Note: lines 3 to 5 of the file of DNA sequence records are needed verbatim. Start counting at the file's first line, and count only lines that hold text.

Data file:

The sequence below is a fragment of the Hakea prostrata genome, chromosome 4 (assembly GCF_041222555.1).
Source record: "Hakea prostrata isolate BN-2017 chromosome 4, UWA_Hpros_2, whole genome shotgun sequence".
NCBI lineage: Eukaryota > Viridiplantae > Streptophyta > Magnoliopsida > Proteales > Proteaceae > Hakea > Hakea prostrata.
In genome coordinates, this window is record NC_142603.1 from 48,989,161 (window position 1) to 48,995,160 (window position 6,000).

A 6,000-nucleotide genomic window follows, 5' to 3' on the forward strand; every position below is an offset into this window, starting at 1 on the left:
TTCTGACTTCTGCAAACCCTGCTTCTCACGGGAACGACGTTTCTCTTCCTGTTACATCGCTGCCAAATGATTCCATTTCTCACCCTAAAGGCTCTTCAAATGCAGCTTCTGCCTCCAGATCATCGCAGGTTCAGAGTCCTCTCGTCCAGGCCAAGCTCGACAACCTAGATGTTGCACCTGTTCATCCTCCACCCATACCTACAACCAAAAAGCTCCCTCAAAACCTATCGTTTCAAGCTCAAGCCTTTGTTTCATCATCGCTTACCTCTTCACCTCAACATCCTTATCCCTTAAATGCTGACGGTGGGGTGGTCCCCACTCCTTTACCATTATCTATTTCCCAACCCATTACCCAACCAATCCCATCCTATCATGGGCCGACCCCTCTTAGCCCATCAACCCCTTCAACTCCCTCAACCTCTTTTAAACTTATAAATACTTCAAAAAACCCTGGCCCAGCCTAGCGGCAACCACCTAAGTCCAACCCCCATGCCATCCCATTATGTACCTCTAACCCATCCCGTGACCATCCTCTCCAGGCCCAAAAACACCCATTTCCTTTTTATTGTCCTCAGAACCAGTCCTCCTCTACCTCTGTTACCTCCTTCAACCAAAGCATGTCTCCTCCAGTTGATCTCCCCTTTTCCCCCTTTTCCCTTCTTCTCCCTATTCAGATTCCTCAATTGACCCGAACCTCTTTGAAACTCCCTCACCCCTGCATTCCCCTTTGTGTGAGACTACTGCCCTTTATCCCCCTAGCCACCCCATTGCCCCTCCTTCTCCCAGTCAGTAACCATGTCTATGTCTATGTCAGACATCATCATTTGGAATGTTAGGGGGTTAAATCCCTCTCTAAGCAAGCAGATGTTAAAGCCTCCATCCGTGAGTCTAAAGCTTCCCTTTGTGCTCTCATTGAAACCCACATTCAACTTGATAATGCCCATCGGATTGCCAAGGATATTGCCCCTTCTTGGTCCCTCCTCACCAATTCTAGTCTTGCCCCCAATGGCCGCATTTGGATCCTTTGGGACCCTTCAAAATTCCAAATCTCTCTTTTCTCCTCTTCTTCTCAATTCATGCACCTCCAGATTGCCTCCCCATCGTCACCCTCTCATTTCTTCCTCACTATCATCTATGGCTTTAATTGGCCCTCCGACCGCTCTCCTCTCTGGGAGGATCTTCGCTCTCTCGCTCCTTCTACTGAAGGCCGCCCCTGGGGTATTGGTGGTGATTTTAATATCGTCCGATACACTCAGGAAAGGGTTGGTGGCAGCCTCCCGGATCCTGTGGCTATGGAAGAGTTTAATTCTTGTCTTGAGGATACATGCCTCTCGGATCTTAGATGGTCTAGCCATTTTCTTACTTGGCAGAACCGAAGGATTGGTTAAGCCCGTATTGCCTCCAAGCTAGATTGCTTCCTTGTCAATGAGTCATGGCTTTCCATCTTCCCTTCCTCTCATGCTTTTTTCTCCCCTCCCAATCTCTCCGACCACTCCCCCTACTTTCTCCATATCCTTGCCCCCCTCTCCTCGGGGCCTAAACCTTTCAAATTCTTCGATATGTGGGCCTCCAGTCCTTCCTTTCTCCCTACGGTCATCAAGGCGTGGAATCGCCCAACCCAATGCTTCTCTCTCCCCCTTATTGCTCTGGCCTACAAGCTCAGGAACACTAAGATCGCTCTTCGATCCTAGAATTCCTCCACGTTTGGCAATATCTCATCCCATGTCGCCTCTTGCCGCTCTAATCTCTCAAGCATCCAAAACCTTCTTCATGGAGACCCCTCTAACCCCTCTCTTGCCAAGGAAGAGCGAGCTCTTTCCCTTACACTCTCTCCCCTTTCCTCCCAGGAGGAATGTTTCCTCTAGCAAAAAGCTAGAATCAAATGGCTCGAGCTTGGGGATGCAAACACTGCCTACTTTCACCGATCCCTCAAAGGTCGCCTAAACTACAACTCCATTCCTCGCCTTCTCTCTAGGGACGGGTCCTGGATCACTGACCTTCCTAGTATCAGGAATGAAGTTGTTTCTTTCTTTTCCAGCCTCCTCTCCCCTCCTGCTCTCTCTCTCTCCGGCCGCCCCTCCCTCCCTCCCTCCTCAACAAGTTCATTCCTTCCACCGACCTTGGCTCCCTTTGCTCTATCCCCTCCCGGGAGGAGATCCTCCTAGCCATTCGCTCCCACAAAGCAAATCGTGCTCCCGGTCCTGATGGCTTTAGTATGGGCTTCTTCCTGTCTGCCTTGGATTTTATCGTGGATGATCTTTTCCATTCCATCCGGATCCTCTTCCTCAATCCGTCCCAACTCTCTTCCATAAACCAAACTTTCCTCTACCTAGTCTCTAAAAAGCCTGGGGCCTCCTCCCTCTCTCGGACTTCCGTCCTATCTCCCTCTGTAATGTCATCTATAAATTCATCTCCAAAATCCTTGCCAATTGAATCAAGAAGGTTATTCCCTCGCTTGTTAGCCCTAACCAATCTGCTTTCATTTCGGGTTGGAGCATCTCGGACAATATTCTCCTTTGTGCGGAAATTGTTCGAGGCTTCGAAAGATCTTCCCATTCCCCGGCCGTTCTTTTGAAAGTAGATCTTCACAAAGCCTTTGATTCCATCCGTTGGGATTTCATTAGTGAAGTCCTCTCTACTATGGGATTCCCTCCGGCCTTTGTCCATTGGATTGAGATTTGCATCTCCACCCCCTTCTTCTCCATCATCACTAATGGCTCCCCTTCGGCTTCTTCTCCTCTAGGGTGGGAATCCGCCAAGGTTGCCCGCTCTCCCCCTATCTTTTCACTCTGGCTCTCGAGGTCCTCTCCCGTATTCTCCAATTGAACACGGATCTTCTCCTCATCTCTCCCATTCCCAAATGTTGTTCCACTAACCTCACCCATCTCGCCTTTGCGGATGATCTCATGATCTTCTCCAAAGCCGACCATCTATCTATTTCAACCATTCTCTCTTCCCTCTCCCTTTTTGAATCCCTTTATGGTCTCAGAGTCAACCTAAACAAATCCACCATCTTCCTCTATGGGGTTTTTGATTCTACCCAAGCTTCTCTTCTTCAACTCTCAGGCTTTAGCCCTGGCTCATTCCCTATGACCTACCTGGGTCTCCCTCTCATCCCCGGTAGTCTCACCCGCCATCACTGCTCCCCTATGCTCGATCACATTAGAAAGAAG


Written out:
NCBI lineage: Eukaryota > Viridiplantae > Streptophyta > Magnoliopsida > Proteales > Proteaceae > Hakea > Hakea prostrata.
In genome coordinates, this window is record NC_142603.1 from 48,989,161 (window position 1) to 48,995,160 (window position 6,000).

A 6,000-nucleotide genomic window follows, 5' to 3' on the forward strand; every position below is an offset into this window, starting at 1 on the left: